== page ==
“Teaching must be fresh and Living. Are we teaching geography? The child discovers with the explorer, journeys with the traveler.” ~Charlotte Mason
You are here – in a room in a house on a street in a neighborhood in a town in a county in a state in a nation on a continent in a hemisphere on the earth. How does everything relate? That’s what geography is all about. Geography isn’t just memorizing countries, states and capitals. Geography is about the world around you. Geography can take you to any place on Earth … and even to other planets.
Geography is like a jigsaw puzzle. In geography, we figure out where we fit among the rest of the world. Geography helps us to understand the connections between people, places, and the environment in the present day and over time. Geography answers the questions of who, what, when, where, why and how – who we are, why we live where we do, what we do where we live, when things change, how these changes come about, and where we are going.
The field of geography can be divided into four main branches: physical geography, cultural geography, economic geography, and political geography. Physical geography describes and maps the surface of the earth – including land formations, water features, climate and weather patterns. Cultural geography tells about people in different lands – their way of life, how they dress, what they eat and the type of homes in which they live. Economic geography focuses on natural resources, agriculture, transportation and trade. Political geography deals with manmade boundaries that are drawn on the earth, such as nations and territories.
No matter where you look, you can see geography is some form or another. Go to a beach – that’s geography. Climb a hill or mountain – that’s geography. Use a map to navigate around town, across the state or country – that’s geography. Watch world events on the news – that’s geography, too! “Geography captures the imagination. It stimulates curiosity about the world and the world’s diverse inhabitants and places, as well as about local, regional, and global issues.”—Geography for Life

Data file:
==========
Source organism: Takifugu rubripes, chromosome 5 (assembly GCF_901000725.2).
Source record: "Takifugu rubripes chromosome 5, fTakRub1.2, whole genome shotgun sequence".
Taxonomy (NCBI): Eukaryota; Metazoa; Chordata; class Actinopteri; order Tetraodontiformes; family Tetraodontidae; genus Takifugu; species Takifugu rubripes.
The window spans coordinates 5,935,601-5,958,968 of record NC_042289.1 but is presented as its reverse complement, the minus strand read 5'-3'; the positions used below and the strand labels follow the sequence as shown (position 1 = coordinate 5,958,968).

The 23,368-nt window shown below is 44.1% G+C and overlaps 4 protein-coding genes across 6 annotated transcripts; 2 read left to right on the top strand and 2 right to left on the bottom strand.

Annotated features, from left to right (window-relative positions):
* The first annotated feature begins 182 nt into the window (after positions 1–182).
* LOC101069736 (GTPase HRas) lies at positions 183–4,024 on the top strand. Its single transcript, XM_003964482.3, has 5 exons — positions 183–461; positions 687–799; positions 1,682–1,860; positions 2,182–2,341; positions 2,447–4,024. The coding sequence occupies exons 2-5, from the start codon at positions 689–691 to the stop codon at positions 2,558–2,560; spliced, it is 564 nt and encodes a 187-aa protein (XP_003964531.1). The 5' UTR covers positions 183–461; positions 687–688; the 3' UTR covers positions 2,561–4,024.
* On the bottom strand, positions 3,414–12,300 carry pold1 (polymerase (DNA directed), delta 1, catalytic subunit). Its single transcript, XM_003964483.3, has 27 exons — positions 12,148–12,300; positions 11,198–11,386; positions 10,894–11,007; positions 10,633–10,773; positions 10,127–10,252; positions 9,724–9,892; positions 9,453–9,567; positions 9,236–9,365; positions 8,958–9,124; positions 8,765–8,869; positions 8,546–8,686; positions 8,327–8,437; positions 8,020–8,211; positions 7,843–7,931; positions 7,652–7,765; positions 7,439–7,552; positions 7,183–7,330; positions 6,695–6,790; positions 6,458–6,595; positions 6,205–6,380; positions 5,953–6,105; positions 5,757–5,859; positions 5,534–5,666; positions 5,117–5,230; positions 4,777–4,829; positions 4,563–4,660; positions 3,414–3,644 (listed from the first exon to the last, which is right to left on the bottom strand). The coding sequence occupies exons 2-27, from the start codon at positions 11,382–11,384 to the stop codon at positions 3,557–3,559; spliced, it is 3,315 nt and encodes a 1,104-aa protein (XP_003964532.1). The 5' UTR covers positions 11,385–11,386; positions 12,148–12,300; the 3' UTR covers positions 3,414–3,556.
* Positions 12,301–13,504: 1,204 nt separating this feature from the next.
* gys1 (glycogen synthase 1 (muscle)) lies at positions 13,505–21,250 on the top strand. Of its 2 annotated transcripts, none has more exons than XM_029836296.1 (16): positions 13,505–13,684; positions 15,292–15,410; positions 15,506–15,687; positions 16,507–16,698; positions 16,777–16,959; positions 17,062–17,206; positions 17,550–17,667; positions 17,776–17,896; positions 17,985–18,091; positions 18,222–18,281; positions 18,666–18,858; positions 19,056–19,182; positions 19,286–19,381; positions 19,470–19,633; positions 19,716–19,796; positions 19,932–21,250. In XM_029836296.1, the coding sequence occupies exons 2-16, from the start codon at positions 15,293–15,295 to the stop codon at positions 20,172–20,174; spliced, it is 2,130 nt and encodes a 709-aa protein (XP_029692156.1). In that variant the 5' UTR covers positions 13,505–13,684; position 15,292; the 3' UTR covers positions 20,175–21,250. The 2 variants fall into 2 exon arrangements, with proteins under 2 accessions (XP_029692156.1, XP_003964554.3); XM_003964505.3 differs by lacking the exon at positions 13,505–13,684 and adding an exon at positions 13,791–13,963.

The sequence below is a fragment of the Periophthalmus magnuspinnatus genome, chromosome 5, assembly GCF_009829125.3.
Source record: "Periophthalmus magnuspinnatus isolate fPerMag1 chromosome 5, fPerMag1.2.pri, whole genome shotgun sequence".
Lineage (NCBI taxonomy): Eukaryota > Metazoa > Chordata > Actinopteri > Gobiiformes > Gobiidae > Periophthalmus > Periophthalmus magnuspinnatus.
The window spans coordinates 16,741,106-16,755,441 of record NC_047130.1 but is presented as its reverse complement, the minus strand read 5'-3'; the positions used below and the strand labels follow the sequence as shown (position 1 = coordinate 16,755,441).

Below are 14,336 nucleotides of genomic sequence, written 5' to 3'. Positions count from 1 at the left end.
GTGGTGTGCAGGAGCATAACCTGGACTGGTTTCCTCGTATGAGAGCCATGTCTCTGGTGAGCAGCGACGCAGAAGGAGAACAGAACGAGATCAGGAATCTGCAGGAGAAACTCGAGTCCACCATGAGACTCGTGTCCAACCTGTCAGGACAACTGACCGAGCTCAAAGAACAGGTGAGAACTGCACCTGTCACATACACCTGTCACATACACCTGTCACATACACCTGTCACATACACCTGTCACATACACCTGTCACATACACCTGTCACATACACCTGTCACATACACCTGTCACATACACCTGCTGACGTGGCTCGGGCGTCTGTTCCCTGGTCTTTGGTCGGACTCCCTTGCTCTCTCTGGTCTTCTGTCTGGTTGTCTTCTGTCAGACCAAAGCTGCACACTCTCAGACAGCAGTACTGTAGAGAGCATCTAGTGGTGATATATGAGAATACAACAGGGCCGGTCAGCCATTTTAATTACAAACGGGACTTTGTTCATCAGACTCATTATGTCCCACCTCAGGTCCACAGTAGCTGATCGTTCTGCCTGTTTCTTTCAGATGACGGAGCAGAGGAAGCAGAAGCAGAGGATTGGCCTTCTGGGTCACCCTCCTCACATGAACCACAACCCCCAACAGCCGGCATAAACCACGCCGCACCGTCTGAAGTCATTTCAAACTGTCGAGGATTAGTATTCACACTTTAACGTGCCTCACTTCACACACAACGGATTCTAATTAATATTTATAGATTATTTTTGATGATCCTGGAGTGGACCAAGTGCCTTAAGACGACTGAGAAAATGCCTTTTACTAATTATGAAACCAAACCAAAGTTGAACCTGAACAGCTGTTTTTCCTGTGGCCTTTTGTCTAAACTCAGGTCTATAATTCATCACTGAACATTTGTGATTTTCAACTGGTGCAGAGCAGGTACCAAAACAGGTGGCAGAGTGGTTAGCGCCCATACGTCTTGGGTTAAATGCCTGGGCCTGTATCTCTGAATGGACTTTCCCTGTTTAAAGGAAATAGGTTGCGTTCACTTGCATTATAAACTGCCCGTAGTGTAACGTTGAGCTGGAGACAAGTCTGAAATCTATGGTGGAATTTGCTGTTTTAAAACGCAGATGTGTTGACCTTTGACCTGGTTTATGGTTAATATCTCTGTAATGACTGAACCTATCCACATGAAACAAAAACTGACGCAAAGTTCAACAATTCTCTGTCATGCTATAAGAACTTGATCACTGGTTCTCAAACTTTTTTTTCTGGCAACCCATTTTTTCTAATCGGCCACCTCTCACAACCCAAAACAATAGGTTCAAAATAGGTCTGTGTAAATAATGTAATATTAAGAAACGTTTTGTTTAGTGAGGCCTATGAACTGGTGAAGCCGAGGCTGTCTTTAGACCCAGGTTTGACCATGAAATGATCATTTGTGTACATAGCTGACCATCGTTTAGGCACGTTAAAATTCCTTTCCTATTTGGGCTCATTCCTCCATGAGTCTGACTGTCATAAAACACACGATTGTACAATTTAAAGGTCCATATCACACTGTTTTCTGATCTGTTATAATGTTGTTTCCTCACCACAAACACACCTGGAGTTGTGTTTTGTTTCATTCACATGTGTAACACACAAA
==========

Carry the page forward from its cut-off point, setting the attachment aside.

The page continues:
Did You Know…? Maps are a geographer’s most useful tool!
Google Earth – Search and Discover
Google Earth is an amazing new software application that combines search and mapping capabilities with full-color satellite imaging. I couldn’t believe my eyes when I first saw it! The beta version was released in June 2005. Google is making this program available for free – not a trial, mind you, but a full version! I was surprised at how fast and easy the download was for such an intensive program – even on a dial-up modem! The program still needs to be connected to the internet while it’s running and it takes a while for the streaming video to arrive at 100%. It’s worth the wait, though, to feel like you’re really there. (Keep in mind that the images are not captured in real time, but were taken by satellites and aircraft sometime during the last three years.)
I was originally going to download this program and look at it more thoroughly later, but I was so impressed with the opening view of Earth in space that I had to call my husband and kids to see it, and we spent the next hour looking up places. Have you ever wanted to fly around the world? This program allows you to “Fly To” any location on the planet! Once there, you can zoom, tilt, pan or rotate the view. The medium to high resolution terrain imagery provides an awesome aerial view of the entire globe, including many major cities which have the option of displaying 3-D buildings.
Imagine exploring any area of the world that you want – London, Paris (check out the shadow cast by the Eiffel Tower), New York City, Washington D.C., the Sahara Desert, the Amazon River, the California coast, or farm fields in the Midwest – the possibilities are endless! It has the best view of Mount Saint Helens that I’ve ever seen, and you can even travel down the Colorado River through a 3-D Grand Canyon! If you can’t take a trip in person, this is the next best thing to being there. In addition to famous landmarks, you can look up businesses, schools, public places, airports, and more. I found our neighborhood and was able to zoom in to see our house, pool and yard. Keep track of where you’ve been and mark your favorite spots on the map with a virtual pushpin.
If your kids like playing SimCity, they will love this real-life application. In fact, the whole family will be fascinated with this program! It’s a terrific opportunity to study geography and learn about the world. Exploring the world in this way really shows the interconnectedness of everything. See it for yourself at http://earth.google.com.
Aerial mapping isn’t new to the internet. TerraServer and TerraFly have been available for years, and Amazon.com offers street-level photos of businesses through its A9.com search engine. On July 25, 2005, Microsoft introduced its own online feature that overlays street maps onto photographs taken from satellites and airplanes. MSN Virtual Earth, available in beta form at virtualearth.msn.com, is intended to give users more detailed driving directions and an easier way to search for local businesses. Simply enter an address and go quickly to a specified location. Photo images, many of which come from the U.S. Geological Survey, were taken between 1991 and 2004. No downloads are required, and I found the address search to be more accurate than Google’s, but it’s basically just a photographic street map. Google Earth is by far the best for its sheer “wow” power and awe-inspiring global view.
If you would like your kids to stay interested in geography, you will want to equip them with their own atlas and globe. To see a list of additional resources that I’ve put together for more geography fun and learning, please visit www.knowledgehouse.info/njfkgeography.html.